The Story of the Vikings
The Vikings began as craftsmen in Norway, Denmark and Sweden in the 7th century. It has to be said that they weren’t very good craftsman and their only creation of note was their famous Long Ships. These unsuccessful craftsmen eventually utilized their ships and decided to become traders, explorers and traveling merchants.
The name Viking comes from the Old Norse word ‘Vikingr’ which means Seaman or explorer. However, their careers as seafaring traders started to fizzle out in the mid 8th Century. This was partially due to the decline of Charlemagne’s Holy Roman Empire, and also partly due to the expansion of Islam. The decline of their merchant career unfortunately coincided with the fact that they had outgrown the agricultural potential of their homelands. They had to find a new way to sustain themselves.
Some of the Vikings took to becoming pirates, stealing from any small ship they came across. When this strategy proved successful, it encouraged them to increase their pilfering ways. Also, since the Vikings were a generally hearty group of explorers, many decided to hire themselves out as mercenaries. Looting and fighting became the trademarks of the Viking culture. And they were good at both. Tribes from Iceland and Greenland soon joined in on the action.
Starting in 770 AD, they began raiding coastal villages. Not only did they loot food and merchandize but they also would capture people and sell them as slaves. It was very profitable for them. Their coastal assaults would escalate and the Vikings would soon become feared by everyone. They terrorized much of Europe. Their raids stretched as far as Russia and Africa. The sight of a Viking Long ship struck fear in any coastal city or sailing ship.
The rulers of many countries sent their Navies out to find and kill the Vikings but they rarely discovered the small ships while at sea. Viking colonies in the Scandinavian region were sometimes found and attacked by foreign foes but they were generally able to repel attackers. Particularly frightening were the Viking ‘Berserkers’. Berserkers were the largest, strongest warriors who were somehow trained to go into a near mindless frenzy during battle and become a psychotic one-man-army. They seemed to feel no pain and would keep hacking and chopping his way through enemies, even after being badly wounded.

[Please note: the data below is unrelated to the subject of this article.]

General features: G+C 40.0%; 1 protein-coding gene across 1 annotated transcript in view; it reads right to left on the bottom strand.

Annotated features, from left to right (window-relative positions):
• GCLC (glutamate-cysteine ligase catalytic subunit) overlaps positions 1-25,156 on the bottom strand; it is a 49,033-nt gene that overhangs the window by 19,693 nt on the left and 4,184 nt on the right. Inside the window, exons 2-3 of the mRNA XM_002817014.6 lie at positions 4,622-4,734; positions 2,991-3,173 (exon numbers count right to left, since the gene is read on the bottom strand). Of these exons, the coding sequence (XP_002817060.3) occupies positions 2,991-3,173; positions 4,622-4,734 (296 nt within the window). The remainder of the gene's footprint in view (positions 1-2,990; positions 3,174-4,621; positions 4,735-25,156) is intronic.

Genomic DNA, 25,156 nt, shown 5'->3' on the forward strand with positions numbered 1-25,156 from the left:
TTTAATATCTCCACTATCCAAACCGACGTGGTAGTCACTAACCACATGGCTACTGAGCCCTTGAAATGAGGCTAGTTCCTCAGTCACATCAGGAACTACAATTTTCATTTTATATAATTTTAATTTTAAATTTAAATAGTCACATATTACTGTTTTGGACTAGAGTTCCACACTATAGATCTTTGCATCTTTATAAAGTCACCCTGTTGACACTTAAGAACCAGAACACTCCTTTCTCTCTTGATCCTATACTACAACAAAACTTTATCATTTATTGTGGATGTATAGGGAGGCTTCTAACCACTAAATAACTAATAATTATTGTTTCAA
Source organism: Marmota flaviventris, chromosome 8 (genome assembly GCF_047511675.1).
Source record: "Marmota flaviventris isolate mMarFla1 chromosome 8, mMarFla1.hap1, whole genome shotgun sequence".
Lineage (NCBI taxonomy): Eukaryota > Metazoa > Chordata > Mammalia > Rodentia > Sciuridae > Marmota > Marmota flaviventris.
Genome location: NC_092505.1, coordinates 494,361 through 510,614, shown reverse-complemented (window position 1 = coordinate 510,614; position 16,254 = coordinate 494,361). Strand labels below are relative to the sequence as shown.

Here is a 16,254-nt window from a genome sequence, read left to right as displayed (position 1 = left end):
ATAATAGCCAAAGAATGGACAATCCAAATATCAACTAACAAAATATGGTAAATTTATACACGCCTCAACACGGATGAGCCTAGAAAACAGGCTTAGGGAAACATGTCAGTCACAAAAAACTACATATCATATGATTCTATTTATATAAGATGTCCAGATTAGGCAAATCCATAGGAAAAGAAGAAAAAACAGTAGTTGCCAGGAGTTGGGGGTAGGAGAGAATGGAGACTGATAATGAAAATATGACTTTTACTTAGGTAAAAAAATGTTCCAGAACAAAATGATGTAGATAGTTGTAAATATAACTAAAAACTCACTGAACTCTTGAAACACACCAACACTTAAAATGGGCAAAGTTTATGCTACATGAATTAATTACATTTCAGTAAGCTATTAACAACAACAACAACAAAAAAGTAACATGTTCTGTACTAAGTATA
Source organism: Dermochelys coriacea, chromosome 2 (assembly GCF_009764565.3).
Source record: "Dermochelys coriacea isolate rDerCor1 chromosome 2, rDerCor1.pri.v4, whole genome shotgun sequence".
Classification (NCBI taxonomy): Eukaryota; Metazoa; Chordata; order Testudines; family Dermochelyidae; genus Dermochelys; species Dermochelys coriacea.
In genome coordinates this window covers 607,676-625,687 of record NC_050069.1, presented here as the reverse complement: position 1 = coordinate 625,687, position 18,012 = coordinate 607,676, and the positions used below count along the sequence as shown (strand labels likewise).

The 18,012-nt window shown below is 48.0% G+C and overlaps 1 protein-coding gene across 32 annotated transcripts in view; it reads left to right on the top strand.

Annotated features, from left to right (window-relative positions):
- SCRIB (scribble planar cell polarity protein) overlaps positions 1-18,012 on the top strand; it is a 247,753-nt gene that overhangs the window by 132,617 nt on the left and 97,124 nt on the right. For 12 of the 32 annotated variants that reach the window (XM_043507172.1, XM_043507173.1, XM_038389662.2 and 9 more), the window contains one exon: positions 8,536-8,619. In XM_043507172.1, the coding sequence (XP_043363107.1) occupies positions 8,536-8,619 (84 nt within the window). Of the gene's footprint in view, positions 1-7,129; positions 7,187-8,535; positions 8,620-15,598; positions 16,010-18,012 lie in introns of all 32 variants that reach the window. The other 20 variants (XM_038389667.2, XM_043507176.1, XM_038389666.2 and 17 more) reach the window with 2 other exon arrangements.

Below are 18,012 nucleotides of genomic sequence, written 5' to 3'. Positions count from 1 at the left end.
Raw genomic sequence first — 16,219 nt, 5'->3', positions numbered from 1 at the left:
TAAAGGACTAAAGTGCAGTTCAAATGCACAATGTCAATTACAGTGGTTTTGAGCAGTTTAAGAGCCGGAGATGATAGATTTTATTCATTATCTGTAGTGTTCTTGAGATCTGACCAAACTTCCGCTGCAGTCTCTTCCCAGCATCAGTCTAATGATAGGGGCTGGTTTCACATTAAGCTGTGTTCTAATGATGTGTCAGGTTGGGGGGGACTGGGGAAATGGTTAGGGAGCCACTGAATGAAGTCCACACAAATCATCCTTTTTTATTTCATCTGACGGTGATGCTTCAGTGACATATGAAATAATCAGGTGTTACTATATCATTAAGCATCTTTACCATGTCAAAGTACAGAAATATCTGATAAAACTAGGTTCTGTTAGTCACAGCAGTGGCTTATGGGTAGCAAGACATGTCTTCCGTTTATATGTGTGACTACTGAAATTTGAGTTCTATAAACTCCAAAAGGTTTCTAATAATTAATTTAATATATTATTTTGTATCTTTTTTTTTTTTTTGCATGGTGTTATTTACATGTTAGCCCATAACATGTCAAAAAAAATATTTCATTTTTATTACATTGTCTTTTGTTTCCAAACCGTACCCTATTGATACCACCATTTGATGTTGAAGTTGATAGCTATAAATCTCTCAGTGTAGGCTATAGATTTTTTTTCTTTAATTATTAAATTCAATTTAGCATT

One notable Viking was the fierce 10th Century warrior Eric the Red. He led many a raid and was formidable in battle. His son, Leif Erickson, led the Viking expedition to the American continent, becoming the first non-indigenous people to set foot there. However, the distance from their home region and conflicts with the Native American tribes caused the Vikings to soon give up America as a colony.
Around 1050, Harold Harota became the recognized ruler of the Vikings. Harota was the ruler of Norway where most of the Viking tribes came from. Having become unpopular after his Demark campaigns—which most Norwegians were against—he formed a private army, consisting of local Warlords and Vikings from all over. He paid them well, which drew many Vikings to Norway. He was looked up to by Vikings everywhere and began to unify them as a fighting force.
A unified Viking army was frightening thought to most, especially to England. After failing to conquer Denmark, and reluctantly signing a peace treaty with them, Harold Harota set his sights on England. He had good reason to do so.